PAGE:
I am a Black woman and I am infertile. I am not alone. There are many others like me, Black women, who are in the throes of their infertility journey. They are my sisters. They feel the way I felt…scared, hopeless, sad and alone. They don’t know where to turn and they are giving up hope that they will ever realize their dreams of becoming mothers.
There’s a stance for some in the African-American community that looks down upon the “airing of one’s dirty laundry”, which basically means we don’t share intimate details of our lives with others. We don’t put our business on blast. We are told to keep quiet, straighten our backs and keep it moving. We’re supposed to be strong black women, right?
Well where does that leave the Black woman who is challenged with infertility? Is she weak because she cries herself to sleep every night because of her inability to get pregnant? Is she strong because she suffers in silence and doesn’t share her pain with her loved ones?
I was faced with those very questions during my infertility crisis and I didn’t know where to turn. And forget about finding a plethora of online places of support for women who looked like me…black women. They were few and far between. I was so thankful for sites like fertilityforcoloredgirls and thebrokenbrownegg. They offered me a mirror. I saw women, black women, who like me, were doing their best to work through the murky waters that infertility can be.
Because I knew, firsthand, the depths of despair that a diagnosis of infertility can take you, I wanted to do something. I wanted to reach out to my sisters and let them know that they were not alone. I needed them to know that it was ok for them to feel scared and unsure. It was imperative to me that they knew that they could and should speak up about their infertility. Because by doing so, they could set themselves free from its grasp. Forget about this “airing of dirty laundry” business. There is nothing dirty about infertility and I was determined to change that.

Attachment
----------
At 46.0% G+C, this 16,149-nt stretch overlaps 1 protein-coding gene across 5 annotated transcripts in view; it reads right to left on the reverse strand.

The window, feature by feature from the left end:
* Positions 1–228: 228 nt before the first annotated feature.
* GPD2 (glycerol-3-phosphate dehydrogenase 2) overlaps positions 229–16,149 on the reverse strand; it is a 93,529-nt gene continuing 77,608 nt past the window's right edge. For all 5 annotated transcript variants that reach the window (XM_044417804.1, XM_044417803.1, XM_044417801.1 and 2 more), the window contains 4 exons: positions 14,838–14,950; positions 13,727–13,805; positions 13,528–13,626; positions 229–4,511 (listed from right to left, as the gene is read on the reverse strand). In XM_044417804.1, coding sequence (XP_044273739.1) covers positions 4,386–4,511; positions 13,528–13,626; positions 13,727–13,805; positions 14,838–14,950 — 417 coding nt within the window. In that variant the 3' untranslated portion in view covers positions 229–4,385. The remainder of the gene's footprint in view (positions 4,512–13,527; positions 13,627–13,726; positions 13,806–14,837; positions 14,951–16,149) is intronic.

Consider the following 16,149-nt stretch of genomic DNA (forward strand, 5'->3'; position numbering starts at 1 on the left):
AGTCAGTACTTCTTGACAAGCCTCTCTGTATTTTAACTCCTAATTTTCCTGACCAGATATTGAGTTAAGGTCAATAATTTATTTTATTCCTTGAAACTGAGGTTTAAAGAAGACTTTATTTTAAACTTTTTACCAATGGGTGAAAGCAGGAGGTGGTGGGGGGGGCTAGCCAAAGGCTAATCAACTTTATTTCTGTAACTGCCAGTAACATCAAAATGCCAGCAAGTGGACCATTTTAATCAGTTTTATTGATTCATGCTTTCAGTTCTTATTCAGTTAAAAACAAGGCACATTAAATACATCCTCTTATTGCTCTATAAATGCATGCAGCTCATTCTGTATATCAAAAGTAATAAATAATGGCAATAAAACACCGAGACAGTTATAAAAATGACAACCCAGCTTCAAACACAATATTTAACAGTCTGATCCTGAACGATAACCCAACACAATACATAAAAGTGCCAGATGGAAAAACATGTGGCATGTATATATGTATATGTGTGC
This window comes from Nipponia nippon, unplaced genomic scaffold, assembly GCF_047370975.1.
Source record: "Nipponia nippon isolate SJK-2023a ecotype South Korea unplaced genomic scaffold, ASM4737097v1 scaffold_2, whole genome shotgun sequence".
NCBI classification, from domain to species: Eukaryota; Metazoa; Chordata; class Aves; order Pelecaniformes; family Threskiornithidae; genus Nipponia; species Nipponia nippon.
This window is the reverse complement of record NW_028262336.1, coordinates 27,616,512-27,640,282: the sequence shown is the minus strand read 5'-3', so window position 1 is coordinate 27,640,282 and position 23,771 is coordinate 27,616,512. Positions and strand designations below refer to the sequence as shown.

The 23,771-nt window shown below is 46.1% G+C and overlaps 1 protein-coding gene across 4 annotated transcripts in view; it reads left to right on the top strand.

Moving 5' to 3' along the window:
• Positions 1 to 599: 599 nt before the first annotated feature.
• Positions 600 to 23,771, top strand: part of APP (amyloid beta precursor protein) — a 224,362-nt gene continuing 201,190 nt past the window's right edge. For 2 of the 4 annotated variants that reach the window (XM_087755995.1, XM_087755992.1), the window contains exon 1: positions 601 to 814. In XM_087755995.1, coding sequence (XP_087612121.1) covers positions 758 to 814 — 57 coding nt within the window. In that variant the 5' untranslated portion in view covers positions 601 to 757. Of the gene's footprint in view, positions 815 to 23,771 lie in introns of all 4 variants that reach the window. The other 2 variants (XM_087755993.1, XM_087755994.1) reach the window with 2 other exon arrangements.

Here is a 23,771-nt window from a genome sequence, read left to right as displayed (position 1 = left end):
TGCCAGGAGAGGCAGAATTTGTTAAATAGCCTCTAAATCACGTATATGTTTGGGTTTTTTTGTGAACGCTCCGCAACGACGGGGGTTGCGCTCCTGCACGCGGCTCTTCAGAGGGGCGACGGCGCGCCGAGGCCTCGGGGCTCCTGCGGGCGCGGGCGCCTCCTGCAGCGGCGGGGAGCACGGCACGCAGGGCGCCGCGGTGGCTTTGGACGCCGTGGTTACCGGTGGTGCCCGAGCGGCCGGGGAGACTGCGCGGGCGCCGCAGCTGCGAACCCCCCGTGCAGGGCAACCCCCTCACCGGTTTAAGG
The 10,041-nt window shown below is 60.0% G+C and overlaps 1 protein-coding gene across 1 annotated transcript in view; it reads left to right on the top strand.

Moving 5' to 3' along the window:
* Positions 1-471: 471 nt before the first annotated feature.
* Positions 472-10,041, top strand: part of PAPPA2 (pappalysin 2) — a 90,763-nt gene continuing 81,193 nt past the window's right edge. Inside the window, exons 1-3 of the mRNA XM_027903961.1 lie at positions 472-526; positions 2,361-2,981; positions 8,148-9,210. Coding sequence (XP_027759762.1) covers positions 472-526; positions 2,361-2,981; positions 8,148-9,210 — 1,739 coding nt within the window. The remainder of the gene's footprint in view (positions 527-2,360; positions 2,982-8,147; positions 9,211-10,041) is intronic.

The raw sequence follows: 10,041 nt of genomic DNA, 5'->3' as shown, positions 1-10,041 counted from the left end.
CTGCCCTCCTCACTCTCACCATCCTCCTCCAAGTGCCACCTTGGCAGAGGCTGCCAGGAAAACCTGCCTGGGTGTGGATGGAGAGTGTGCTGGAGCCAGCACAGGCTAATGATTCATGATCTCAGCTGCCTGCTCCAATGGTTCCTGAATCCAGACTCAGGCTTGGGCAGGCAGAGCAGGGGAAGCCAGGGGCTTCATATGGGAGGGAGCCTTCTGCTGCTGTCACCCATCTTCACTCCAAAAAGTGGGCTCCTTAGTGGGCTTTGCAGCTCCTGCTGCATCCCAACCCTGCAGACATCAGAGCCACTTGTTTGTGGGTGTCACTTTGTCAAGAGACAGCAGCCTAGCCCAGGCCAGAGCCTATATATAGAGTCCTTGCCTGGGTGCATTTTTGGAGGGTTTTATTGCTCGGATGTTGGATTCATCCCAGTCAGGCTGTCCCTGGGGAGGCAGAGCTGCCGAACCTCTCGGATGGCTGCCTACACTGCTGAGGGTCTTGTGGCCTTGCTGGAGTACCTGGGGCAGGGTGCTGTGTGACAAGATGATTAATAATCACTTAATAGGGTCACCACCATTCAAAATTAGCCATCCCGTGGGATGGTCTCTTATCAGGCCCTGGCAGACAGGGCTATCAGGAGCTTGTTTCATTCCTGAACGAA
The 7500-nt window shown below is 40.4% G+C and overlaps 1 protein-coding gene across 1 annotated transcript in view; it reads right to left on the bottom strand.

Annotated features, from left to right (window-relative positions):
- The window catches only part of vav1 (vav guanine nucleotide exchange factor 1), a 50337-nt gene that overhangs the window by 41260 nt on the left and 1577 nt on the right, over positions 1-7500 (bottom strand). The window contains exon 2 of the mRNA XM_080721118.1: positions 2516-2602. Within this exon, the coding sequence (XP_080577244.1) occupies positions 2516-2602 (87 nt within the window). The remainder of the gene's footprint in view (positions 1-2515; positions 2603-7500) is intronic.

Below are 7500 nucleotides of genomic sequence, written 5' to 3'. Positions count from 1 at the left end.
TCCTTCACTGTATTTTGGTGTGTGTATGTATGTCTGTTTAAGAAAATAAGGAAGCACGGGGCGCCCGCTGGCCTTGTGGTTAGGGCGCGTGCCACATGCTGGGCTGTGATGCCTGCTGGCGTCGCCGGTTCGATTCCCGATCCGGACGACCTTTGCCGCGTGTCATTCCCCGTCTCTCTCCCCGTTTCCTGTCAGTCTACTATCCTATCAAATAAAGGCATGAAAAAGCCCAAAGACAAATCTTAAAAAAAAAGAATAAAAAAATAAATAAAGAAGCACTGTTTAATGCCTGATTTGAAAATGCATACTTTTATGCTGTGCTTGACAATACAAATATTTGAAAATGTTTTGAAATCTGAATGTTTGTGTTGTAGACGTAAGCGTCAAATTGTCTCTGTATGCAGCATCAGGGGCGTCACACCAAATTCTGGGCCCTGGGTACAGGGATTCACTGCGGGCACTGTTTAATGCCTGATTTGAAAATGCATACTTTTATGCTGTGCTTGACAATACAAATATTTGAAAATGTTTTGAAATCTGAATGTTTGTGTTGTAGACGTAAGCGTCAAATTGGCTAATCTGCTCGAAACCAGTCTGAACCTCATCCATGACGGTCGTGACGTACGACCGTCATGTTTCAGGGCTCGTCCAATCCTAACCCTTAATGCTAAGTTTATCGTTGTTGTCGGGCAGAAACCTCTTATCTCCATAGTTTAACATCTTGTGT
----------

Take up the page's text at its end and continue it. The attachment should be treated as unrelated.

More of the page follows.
And I am doing just that.
In 2015, I partnered with Resolve: The National Infertility Association as an Ambassador. My role was to educate, support and encourage those faced with the challenge of infertility. It continues to be a cause dear to my heart. My main focus is on the African-American community as I personally feel we need more of a voice and a presence when it comes to this disease. Not just in our country, but in our families and inner circles. Too many of us are suffering in silence, unaware that there is help and options out there for us. Resolve was a beacon of light for me during my infertility journey and I hope that, together, we can be that beacon of light for other African-American women who may be suffering with infertility.
I realized my dream of motherhood in 2013 after suffering for six long years with infertility. My husband and I powerfully chose to build our family with the use of anonymous egg donor. It wasn’t an easy choice, but it was and is the best choice we’ve ever made. Our twins sons are the loves of our lives and we are thrilled that we get to be their parents. Though my journey was fraught was so many emotions, I wouldn’t change a thing about it because it brought me to my sons. It is my honor to share our story with other African-American women and couples dealing with a similar path.
April 24-30 2016 is National Infertility Awareness Week. Help spread the message with #StartAsking.
For additional support, please visit www.resolve.org.
Do you know any black women with infertility?
Tomiko Fraser Hines is a mother, wife, model, actress, and motivational speaker. When faced with infertility, Tomiko chose to share her story openly and honestly with the public. Born and raised in the Bronx, New York, she currently resides in Los Angeles—where she plays her most passionate role yet—mother to twins Kaden and Bryce and wife to her husband Chris.